President David Adamany’s physical appearance says nothing about his brainpower.
He entered his Sullivan Hall conference room Wednesday for a press conference with The Temple News wearing a white dress shirt and a striped tie – hanging well below his waist – that almost seemed a few sizes too big.
Adamany’s thin frame shows he shies away from starches and fast food.
“I have to be small enough so I can run away fast,” he said during the interview, likely referring to his critics, including Temple students who have marched through campus claiming a lack of diversity and, during another protest, screamed for on-campus housing for upperclassman.
But his unassuming body, which turns 69 later this month, holds the brain of a Harvard scholar, noted political scientist, former politician and 20-year university president who has transformed two notable, but unspectacular, urban universities into nationally respected institutions. His 15-year tenure at Wayne State University in Detroit was marked by his academic revitalization of the school, amid criticism of his “tyrannical” power grabs, according to comments by the university’s faculty senate president, as reported in the Philadelphia Inquirer.
During his five years at Temple, Adamany has met his share of critics. Some are concerned about Temple’s expansion into North Philadelphia, while others worry that Adamany’s focus on academic excellence is a little too excellent, which might limit the chances of Philadelphia area high school students being accepted into one of their local universities.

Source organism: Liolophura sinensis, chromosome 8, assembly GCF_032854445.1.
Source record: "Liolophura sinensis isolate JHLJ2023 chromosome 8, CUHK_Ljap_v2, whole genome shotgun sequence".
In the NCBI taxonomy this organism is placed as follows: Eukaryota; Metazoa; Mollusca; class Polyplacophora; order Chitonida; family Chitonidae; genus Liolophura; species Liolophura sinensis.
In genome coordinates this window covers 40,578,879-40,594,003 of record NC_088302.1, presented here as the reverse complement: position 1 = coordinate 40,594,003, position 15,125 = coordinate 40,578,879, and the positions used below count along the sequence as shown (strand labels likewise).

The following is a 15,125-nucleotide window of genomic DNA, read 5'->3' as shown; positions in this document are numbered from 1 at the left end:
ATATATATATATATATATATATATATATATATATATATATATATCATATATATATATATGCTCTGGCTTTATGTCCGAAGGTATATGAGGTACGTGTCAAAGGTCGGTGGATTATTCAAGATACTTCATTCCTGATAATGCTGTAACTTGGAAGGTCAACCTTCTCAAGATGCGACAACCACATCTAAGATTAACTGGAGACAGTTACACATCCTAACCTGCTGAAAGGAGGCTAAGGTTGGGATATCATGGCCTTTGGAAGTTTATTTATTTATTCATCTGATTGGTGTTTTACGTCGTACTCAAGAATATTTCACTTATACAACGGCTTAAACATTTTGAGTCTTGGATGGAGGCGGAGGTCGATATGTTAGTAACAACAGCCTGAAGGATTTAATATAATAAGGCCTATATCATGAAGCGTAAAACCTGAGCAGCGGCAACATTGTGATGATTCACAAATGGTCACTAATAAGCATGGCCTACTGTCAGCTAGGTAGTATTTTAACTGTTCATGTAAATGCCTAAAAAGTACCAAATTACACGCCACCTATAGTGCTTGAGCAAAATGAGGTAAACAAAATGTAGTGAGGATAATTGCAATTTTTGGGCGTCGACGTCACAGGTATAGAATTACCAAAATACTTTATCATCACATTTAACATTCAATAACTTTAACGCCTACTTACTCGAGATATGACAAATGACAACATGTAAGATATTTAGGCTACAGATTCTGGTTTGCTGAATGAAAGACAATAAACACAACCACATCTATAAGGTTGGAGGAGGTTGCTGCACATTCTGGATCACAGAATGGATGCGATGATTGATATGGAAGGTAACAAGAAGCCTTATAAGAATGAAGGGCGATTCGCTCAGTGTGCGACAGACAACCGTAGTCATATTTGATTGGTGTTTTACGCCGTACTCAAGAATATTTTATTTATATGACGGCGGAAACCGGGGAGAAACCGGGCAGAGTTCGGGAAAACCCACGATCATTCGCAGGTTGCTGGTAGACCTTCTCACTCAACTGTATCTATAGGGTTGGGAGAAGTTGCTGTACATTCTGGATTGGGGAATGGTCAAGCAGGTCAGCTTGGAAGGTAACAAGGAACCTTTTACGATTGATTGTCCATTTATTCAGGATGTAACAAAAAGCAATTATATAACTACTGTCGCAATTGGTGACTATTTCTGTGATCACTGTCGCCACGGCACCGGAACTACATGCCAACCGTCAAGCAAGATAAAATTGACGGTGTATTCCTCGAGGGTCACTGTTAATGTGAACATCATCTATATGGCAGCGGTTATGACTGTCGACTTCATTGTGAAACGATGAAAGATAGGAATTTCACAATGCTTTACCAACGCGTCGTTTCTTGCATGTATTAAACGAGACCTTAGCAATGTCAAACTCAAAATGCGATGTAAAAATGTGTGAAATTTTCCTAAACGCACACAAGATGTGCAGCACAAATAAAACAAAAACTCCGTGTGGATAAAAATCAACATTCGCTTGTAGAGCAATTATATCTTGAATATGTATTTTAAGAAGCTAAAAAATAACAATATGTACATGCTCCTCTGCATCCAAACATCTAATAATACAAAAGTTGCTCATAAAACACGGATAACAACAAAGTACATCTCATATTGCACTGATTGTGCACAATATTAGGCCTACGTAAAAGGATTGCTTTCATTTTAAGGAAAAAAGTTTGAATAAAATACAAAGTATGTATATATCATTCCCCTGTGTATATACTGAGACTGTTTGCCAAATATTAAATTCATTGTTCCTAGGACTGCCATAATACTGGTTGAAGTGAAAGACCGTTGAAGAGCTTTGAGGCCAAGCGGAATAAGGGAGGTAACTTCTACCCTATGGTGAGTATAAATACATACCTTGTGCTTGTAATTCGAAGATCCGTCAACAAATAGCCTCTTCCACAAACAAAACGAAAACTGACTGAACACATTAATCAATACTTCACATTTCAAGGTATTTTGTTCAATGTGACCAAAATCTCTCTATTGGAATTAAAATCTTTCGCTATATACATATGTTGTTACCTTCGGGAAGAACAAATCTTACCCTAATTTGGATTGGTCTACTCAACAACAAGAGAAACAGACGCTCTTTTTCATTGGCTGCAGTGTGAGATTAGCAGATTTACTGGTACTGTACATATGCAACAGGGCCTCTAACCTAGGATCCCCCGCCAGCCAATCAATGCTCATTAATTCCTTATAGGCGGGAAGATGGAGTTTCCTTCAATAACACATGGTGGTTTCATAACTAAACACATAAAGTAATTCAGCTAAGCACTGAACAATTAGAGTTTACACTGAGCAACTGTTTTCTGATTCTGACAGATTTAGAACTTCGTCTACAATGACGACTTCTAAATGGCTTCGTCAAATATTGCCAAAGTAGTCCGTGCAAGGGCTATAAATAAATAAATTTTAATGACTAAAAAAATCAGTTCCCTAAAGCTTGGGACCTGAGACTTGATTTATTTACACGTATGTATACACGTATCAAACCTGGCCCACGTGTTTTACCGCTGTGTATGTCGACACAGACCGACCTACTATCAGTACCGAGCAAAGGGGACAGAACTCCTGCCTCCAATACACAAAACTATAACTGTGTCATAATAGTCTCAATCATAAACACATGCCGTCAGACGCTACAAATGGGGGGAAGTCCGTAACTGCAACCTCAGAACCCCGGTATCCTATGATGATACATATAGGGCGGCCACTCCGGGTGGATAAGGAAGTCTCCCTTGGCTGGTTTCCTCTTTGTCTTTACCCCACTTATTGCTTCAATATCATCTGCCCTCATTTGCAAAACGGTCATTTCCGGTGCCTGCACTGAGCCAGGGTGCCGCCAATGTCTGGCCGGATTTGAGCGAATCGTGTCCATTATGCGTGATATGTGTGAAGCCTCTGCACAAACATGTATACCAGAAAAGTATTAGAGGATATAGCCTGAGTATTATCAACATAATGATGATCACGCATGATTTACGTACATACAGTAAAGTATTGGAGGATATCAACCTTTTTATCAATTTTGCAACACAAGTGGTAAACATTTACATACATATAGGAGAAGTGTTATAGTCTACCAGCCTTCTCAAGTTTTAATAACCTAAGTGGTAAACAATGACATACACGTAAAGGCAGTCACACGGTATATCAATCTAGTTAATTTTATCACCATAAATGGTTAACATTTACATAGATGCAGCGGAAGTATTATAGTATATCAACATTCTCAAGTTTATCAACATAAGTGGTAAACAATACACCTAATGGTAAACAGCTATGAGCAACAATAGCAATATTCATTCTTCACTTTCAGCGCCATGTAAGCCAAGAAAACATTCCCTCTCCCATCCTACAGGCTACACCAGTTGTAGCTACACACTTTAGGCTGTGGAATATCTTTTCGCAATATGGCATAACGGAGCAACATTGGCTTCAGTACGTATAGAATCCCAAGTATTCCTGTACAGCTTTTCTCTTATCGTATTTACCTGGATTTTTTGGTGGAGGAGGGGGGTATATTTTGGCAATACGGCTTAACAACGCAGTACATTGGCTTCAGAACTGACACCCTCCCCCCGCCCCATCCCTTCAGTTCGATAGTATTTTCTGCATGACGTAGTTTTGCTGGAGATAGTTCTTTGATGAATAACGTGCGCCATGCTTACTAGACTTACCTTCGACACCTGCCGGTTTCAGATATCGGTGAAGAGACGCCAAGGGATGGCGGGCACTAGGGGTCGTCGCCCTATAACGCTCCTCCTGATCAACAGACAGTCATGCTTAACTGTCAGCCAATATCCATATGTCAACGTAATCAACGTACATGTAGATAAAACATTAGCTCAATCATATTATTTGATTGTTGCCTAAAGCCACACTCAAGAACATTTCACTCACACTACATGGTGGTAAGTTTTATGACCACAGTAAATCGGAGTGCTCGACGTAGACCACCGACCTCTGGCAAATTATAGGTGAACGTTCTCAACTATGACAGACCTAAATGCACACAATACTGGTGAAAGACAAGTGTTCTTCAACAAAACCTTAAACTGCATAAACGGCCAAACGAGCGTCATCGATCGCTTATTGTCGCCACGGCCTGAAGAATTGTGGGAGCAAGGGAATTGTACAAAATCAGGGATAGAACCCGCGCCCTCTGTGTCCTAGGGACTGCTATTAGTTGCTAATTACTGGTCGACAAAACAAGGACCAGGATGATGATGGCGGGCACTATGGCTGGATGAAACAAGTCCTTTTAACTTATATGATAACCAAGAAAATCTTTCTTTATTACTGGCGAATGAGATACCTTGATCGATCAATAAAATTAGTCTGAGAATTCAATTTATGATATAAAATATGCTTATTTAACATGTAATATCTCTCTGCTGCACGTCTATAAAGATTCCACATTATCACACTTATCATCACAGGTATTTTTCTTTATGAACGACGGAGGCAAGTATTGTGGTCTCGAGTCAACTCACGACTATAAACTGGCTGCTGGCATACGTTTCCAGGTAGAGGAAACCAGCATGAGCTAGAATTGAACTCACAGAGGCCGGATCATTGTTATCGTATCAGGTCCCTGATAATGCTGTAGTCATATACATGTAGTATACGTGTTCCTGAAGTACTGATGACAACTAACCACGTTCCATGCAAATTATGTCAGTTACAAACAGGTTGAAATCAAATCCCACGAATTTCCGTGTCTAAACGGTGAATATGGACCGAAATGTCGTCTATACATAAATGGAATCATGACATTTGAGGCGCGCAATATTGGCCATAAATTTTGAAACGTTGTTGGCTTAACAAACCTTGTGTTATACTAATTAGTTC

Adamany counters: Temple hasn’t displaced a single North Philly resident during Temple’s recent growth and the university tries its darndest to recruit area students, but when half of them drop out before getting their diploma, the problem is the state’s, not Temple’s.
Throughout our talk with Adamany, he unloaded a string of well-reasoned, passionate and articulate answers. Most of his exhaustive explanations – the full transcript of the interview is 15 pages, single-spaced – included supporting statistics or were grounded in years of thought.
But what Adamany says, of course, is not Gospel.
His responses should be scrutinized or praised, and he should be held accountable for the lasting fingerprints he is leaving on this university.
That’s where you, the reader, come in. Tell us what you think about where Temple is going (TempleNews@Gmail.com – hint, hint) and we’ll publish any signed e-mails in our next issue.
A discussion about this university, and its leaders, shouldn’t stop here.